Ask a do-it-yourselfer how they feel about changing engine oil and you’ll probably hear that it’s not exactly a lot of fun. The not-much-fun part, of course, is when you have to crawl under the vehicle to drain the oil. This means jacking it up, sliding underneath, unscrewing the drain plug and then catching the hot, gooey stuff that begins to pour out. The second part of an oil change -adding the new oil- is much easier to do.
Well, couldn’t it be nice if you could skip the “crawling under the car” part? Then your entire oil change would take place while you are standing up – a much less annoying position. As it turns out, there is a tool that can make this possible.
Oil extractors are tools that eliminate the removal of dirty oil through the drain plug. What they do is suck the oil out of the crankcase through a thin tube inserted in the dipstick opening. The way it works is simple. A handle on the extractor is pumped repeatedly to create a vacuum that pulls the oil up the tube and into a container. Once this process is finished, the “messy part” is over and then you can start adding fresh oil into your engine.
An Example of One:
There are many extractors on the market today but let’s take a look at one carried by most auto parts supply stores: the Moeller Fluid Extractor. The Moeller Fluid Extractor costs $63 and holds five quarts of oil. It has an automatic shutoff so that when the tank is full, it stops sucking the engine oil into the tank. What’s nice about the Moeller extractor is that when it’s full, you can use it for storage until you bring the oil somewhere for recycling.
A Money Saver:
Oil changes at your local Jiffy Lube are usually not that expensive but there are many exceptions. For example, if you have a car with a lot of plastic underbody panels (these are for aerodynamics,) you may find that some need to be removed for oil changes. Garages and oil change shops usually charge extra for this. For some cars, you may be looking at a $150 bill for an oil change and new filter. Contrast this with using an oil extractor. With an extractor, you can simply suck the old oil up out of the drain pan and then add fresh oil. This process will take about 30 minutes and cost just $30.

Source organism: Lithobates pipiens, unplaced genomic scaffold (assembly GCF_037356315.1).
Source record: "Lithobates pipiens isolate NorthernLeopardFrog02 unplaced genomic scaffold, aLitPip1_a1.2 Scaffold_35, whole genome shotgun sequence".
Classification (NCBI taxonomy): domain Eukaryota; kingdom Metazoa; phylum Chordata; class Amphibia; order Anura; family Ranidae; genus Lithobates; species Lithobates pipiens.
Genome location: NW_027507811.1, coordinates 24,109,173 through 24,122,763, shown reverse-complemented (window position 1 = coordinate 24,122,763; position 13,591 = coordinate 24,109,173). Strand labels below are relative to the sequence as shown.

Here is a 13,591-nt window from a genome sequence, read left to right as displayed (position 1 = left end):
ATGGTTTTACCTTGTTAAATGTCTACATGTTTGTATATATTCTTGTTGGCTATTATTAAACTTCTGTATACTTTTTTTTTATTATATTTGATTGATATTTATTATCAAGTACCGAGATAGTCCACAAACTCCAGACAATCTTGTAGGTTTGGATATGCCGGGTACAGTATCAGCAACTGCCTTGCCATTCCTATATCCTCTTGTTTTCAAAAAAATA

Can You Get it All Out?
While researching this story, we found that some people are saying they are doubtful of using oil extractors. They think that a significant amount of “sludge” would be left at the bottom. In other words, an oil extractor leave some of “the bad stuff” behind.
Well, according to the extractor manufacturers, this is an unwarranted fear. If one takes time to make sure that all the oil possible is extracted, just a teaspoon or so of oil remains in your oil pan. And this, of course, becomes massively diluted when fresh oil is added.
Your Local Dealer:
Our technical contact at Paul Conte Chevrolet of Freeport, NY reminds us that dealer promotions can eliminate the whole oil change necessity entirely. Here’s how: make sure you are on your local dealer’s emailing list. You may find that they periodically send out coupons for free or low-cost oil changes and other service specials.
Money spent on an oil extractor will quickly be offset by the savings you will realize by doing this yourself. For shade tree mechanics and consumers looking to cut down on maintenance costs, this simple procedure could offer you great benefits.